Reflections at Halfway Hall
At this monumental milestone, CHARLIE DOWELL looks back over his first year and a half at Cambridge.
I’ve had the extravagant meal, put up with fellows staring at the breasts of the woman next to me, and pretended to be interested in their view on the decline of college sport since it became mixed thirty years ago. Now I’m back in my room, still slightly drunk, reflecting on my demi degree. What have I achieved in this past year and a half? Where have my aspirations gone?
I came to Cambridge full of hope and optimism: I was going to get a hot clever girlfriend, a first and a blue. I was going to throw myself into these three goals and not look back. I would be a BNOC. It didn’t matter that I was an odd kid at school who used to grow orchids in his bathtub, or was the head of the carnivorous plants society. Who cares now I’m at Cambridge? For all they know I’m an intelligent stud and a natural sportsman.
Fresh faced, walking through the gates of John’s, I decided to attempt my first goal, a girlfriend. Now I am naturally an awkward chap (I once went on a date and only talked about beekeeping), but that didn’t matter now I’m at Cambridge, surely everyone here is slightly odd. Surely they’d love my chat about the waggle dance and how male bees lose their penises during sex.
Well it turned out not to be quite true. All the attractive girls were surprisingly normal, far too normal for me. They liked the same jock type I envied at school, who got all the action at parties while I sipped my beer. Faced with this social Eiger, I immersed myself into the lad culture. This was fun, I was getting smashed and actually getting with girls. Who knew alcohol (such a simple compound) could have this effect?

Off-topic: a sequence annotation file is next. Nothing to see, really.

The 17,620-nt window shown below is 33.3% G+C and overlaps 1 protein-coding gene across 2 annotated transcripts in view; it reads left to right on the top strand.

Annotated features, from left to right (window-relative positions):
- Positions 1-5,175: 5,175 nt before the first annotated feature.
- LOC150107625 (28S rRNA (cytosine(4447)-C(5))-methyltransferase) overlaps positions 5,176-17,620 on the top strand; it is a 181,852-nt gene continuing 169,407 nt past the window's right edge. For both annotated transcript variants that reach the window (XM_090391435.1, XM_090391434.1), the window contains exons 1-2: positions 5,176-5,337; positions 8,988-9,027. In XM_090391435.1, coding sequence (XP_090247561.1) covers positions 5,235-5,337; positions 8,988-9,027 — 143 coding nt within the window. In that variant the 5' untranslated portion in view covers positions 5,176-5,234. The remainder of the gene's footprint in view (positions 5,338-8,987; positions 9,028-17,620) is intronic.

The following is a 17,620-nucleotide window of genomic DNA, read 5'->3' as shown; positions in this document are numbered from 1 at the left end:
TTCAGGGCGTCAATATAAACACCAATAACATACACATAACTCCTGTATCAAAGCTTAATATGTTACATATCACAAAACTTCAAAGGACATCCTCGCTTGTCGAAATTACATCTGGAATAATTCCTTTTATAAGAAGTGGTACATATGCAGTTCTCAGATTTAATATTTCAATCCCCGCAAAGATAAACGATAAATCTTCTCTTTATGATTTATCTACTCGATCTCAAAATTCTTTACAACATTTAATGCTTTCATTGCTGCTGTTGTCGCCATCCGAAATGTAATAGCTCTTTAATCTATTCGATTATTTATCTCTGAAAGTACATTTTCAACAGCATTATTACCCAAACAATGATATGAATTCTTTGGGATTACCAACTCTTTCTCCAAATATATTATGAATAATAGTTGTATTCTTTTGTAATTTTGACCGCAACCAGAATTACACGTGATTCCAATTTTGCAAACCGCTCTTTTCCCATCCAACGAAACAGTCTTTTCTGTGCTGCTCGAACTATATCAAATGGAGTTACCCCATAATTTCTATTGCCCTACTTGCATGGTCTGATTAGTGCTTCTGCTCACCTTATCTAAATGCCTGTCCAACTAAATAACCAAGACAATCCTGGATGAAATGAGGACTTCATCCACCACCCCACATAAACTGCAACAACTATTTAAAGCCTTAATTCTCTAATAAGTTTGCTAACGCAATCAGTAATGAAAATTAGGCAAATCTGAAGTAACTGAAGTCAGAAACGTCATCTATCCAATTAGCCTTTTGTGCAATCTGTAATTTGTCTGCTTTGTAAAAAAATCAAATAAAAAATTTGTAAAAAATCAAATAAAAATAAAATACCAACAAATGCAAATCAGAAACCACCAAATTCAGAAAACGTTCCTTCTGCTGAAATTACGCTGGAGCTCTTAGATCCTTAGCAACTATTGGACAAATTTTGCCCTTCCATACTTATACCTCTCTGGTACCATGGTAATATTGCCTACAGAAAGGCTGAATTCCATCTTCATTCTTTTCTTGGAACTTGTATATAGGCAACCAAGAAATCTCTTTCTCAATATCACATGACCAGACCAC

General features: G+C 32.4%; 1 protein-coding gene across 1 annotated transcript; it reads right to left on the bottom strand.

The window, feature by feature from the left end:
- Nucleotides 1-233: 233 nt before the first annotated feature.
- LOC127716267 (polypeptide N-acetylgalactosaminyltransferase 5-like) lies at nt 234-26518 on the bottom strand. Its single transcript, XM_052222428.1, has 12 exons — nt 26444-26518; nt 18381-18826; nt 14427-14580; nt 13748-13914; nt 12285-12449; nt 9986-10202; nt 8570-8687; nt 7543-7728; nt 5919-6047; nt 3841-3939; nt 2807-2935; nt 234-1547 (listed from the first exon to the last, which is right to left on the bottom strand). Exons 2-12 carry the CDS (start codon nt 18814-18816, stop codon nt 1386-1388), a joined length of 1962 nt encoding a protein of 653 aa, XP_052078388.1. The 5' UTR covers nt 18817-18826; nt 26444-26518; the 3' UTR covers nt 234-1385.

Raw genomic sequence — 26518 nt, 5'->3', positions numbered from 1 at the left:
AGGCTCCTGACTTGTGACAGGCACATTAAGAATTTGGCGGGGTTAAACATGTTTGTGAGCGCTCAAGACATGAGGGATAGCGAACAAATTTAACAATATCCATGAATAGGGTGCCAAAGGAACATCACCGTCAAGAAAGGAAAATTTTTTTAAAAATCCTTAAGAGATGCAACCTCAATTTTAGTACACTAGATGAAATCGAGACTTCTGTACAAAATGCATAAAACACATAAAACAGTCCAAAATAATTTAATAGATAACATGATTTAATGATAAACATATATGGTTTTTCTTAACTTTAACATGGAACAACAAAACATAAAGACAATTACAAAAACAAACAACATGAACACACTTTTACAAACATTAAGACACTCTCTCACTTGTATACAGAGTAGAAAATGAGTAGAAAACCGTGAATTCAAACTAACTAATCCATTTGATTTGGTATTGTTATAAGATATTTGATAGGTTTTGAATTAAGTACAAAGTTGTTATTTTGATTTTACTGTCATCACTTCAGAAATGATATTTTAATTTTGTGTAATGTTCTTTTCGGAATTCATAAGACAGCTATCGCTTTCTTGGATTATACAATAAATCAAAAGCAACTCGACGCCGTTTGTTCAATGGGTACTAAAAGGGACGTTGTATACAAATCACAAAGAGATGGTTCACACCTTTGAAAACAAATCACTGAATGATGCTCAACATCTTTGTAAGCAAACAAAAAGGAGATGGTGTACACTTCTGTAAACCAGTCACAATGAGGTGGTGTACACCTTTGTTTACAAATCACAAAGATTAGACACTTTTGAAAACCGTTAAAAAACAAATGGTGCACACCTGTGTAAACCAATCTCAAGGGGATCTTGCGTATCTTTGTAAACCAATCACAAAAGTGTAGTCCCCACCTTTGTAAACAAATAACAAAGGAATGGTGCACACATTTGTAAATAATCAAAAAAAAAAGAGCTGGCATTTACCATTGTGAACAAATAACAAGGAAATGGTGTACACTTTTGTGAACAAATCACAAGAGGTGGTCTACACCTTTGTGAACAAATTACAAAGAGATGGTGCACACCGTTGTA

After the initial success of this tactic, I soon realised I could only get with girls when drunk and that really I had become a bit of pervert, scanning the dance floor like a future serial killer. This was worrying. The drinking was also not good for my body, culminating in me waking up after one heavy session not being able to walk (bad times and a lot of physiotherapy).
Realising I was rubbish at being the lad and that my groping advances were not those of a seasoned stud, I decided to become the academic. Get that first. Girls love firsts.
This again I failed at. I’d like to say I could blame my 2:1 on my handwriting (one of my exam scripts was illegible), but in the end I was not clever anymore. Cambridge has made me stupid. Both the mental and bodily fatigue of the place have taken their toll, leaving me an academic jelly: passive with minimal interesting responses.
What now? It was the start of second year and I had achieved very little. Time to do something: get a killer internship and have a punt at that blue. Well the first one has been a success. Who knew I would end up studying more economics than a NatSci? It takes a lot of effort and quite a bit of luck (I was given a job offer despite letting out an awkwardly tangy fart in an interview) to successfully sell your soul. With that in the bag I moved on to the blue.
Having never really been good at sport at school, this one was going to be the hardest. The only way to achieve this was to think of the easiest most obscure sport to play. Meandering through the Freshers’ fair, I honed in on fencing: nobody does fencing and to be honest how hard can it be.
Well very hard in fact. For the past term and a half I have had my nipples poked by a metal stick, whilst standing in prenatal squat. The three musketeers never put up with this shit. I’m pretty sure I can say au revoir to the blue, the last of my three goals.
Despite my failing at all three aims so far, I am only halfway through. There is still time to achieve any of them, but to be honest I don’t really care anymore. I just want to have a good time and maybe try and reinvigorate my previous interests. Maybe in my search for the so called Cambridge triple, I’ve lost sight of who I am and should go back to growing flowers in the bathroom or lecturing women about the sex lives of bees.